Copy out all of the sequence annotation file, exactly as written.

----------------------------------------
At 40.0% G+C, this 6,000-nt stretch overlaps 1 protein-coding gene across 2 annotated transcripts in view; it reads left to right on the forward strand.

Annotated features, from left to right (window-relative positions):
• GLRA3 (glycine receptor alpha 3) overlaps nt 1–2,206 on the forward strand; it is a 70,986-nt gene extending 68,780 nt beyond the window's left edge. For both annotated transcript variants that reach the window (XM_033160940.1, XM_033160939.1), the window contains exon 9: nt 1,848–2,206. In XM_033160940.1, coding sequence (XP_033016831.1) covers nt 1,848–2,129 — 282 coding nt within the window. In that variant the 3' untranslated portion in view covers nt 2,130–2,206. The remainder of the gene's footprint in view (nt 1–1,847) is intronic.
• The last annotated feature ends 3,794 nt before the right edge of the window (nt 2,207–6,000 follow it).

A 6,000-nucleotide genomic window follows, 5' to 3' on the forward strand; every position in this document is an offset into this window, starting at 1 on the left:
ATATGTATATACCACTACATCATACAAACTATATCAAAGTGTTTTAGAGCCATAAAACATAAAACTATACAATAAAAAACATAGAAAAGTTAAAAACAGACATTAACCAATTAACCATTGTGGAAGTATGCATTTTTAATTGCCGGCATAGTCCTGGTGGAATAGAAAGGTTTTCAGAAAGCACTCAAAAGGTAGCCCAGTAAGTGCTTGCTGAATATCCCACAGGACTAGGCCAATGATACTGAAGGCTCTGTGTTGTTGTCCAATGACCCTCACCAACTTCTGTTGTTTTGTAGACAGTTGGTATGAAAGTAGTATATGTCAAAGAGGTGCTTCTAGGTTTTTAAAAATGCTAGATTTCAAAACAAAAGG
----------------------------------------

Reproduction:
At 40.0% G+C, this 6,000-nt stretch overlaps 1 protein-coding gene across 2 annotated transcripts in view; it reads left to right on the forward strand.

Annotated features, from left to right (window-relative positions):
• GLRA3 (glycine receptor alpha 3) overlaps nt 1–2,206 on the forward strand; it is a 70,986-nt gene extending 68,780 nt beyond the window's left edge. For both annotated transcript variants that reach the window (XM_033160940.1, XM_033160939.1), the window contains exon 9: nt 1,848–2,206. In XM_033160940.1, coding sequence (XP_033016831.1) covers nt 1,848–2,129 — 282 coding nt within the window. In that variant the 3' untranslated portion in view covers nt 2,130–2,206. The remainder of the gene's footprint in view (nt 1–1,847) is intronic.
• The last annotated feature ends 3,794 nt before the right edge of the window (nt 2,207–6,000 follow it).

A 6,000-nucleotide genomic window follows, 5' to 3' on the forward strand; every position in this document is an offset into this window, starting at 1 on the left:
ATATGTATATACCACTACATCATACAAACTATATCAAAGTGTTTTAGAGCCATAAAACATAAAACTATACAATAAAAAACATAGAAAAGTTAAAAACAGACATTAACCAATTAACCATTGTGGAAGTATGCATTTTTAATTGCCGGCATAGTCCTGGTGGAATAGAAAGGTTTTCAGAAAGCACTCAAAAGGTAGCCCAGTAAGTGCTTGCTGAATATCCCACAGGACTAGGCCAATGATACTGAAGGCTCTGTGTTGTTGTCCAATGACCCTCACCAACTTCTGTTGTTTTGTAGACAGTTGGTATGAAAGTAGTATATGTCAAAGAGGTGCTTCTAGGTTTTTAAAAATGCTAGATTTCAAAACAAAAGG